Celsius CEO Alex Mashinsky.
Piaras Ó Mídheach | Sportsfile for the web summit | Getty Images
Celsius, a controversial cryptocurrency lending platform, said Monday that it has paused all withdrawals, causing more pain in the fragile cryptocurrency market.
Celsius is one of the biggest players in the fledgling crypto lending space, lending more than $8 billion to clients and nearly $12 billion in assets under management as of May. The group offers users above average interest rates on their deposits.
“Due to severe market conditions, we are announcing today that Celsius is temporarily halting all withdrawals, swaps and transfers between accounts,” the company said in a statement. note to customers on Monday.
The move raised concerns about the solvency of Celsius Corporation. The company has seen its assets fall in value by more than half since October, when it handled $26 billion in client money. The Cel Celsius token also wiped out 97% of its value in the same time frame. Celsius is the largest carrier of the scion.
“Working for the good of our community is our highest priority,” Celsius said in the memo.
Celsius was not immediately available for additional comment about the situation when contacted by CNBC.
Bitcoin And other cryptocurrencies took a hit on the news. The world’s largest digital asset fell 8% to $25,287, according to Coin Metrics data, and fell to Lowest level since December 2020. ether It fell 8% to $1,329, while the Celsius token was down more than 50%.
This comes on the heels of the $60 billion crash in the stablecoin terraUSD. The crash has heightened regulators’ concerns about crypto products offering investors extraordinarily high returns. Anchor, a lending service, once promised users interest rates of up to 20% on their holdings of TerraUSD, a coin that was always supposed to be worth $1.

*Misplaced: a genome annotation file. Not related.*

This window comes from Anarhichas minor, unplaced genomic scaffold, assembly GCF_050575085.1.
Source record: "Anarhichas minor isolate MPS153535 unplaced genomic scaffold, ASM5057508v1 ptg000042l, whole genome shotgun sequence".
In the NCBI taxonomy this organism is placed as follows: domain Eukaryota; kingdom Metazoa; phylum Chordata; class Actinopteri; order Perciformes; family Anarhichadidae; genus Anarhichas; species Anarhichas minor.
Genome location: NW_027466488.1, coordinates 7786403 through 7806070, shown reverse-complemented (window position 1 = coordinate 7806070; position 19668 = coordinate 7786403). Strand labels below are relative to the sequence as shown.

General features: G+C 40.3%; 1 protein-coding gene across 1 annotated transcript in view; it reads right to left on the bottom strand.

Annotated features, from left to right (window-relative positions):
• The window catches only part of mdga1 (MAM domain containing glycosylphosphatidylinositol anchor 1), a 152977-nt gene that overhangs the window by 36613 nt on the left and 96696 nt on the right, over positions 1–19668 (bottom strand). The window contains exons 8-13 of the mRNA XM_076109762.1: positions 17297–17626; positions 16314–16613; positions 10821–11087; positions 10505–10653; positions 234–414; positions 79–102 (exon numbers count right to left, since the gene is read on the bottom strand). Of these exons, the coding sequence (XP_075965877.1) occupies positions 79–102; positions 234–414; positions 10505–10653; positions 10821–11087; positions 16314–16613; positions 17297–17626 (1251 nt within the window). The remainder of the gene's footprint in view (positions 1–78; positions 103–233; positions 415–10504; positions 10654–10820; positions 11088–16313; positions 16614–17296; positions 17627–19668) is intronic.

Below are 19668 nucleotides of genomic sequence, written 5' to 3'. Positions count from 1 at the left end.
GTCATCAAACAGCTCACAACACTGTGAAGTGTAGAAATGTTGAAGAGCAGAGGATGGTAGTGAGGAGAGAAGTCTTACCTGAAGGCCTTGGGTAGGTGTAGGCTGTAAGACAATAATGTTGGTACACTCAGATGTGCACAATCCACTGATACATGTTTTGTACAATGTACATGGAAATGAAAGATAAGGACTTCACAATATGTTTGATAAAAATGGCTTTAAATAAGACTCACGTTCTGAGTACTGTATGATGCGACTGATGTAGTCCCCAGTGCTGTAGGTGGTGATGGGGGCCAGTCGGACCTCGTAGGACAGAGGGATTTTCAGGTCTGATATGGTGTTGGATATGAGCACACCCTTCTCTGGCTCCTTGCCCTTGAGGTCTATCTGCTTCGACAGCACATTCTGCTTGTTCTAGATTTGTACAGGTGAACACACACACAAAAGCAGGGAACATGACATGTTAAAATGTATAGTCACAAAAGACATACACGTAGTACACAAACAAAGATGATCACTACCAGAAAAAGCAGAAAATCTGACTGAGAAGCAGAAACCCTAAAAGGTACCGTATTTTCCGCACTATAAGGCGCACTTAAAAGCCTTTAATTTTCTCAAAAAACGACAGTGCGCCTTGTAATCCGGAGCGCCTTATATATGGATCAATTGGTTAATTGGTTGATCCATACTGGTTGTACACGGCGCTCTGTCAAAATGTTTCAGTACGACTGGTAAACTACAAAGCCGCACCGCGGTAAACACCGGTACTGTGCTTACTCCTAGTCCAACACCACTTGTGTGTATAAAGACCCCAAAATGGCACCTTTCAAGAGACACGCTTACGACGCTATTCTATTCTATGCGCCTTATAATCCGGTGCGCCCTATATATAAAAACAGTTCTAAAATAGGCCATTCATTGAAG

Market participants have suggested that Celsius has been hit by the now-stablecoin terraUSD crash. Celsius denied this.
Just last week, the company said it had no problems fulfilling withdrawal requests. Celsius said it has reserves, and “more than enough” crypto-ether, to meet the commitments.
In April, Celsius President Alex Mashinsky told CNBC that his company holds an average of 300% guarantee on every loan it makes to retail investors, while it issues institutional investors loans with collateral.
“We’ve been doing this for five years now, longer than anyone else,” he said at the time. “The business is doing very well.”
Hours before announcing a freeze on account withdrawals, Mashinsky criticized a cryptocurrency investor who raised concerns about a degree Celsius.
“Do you even know one person who has a problem with percentage withdrawal?” asked Mashinsky before accusing the investor of spreading “disinformation.”
Cryptocurrency lending remains largely a regulatory gray area. Market regulators in the US believe that many products should be treated as securities subject to strict rules to ensure investor protection.
In February, BlockFi, a rival to Celsius of the Securities and Exchange Commission and 32 states, was fined $100 million, which it accused of violating securities laws. Celsius letters themselves were sent to stop and stop letters from four US states.
Vijay May, head of international services at Luno cryptocurrency exchange, said Celsius’ decision to pause withdrawals exacerbated the sell-off in cryptocurrencies, which was already under pressure due to concerns about rising inflation and higher interest rates.
“It’s possible that the Luna/Terra disaster has a lot of skeletons hidden in the closet, which we’re likely to see now,” May told CNBC.
“Confidence in these yield products has certainly been affected and we will likely see widespread regulation of such products in the near term.”
Nexo, another cryptocurrency lender, said it sent Celsius a letter on Sunday offering to take out its secured loan portfolio, but the company refused.
“As a sign of goodwill and in an effort to support the digital asset ecosystem in these challenging times, we reached out yesterday to the Celsius team to offer our support, but our assistance was refused,” Nexo CEO Anthony Trenchev told CNBC.
“We firmly believe that a lot can be done to help Celsius customers in different ways.”
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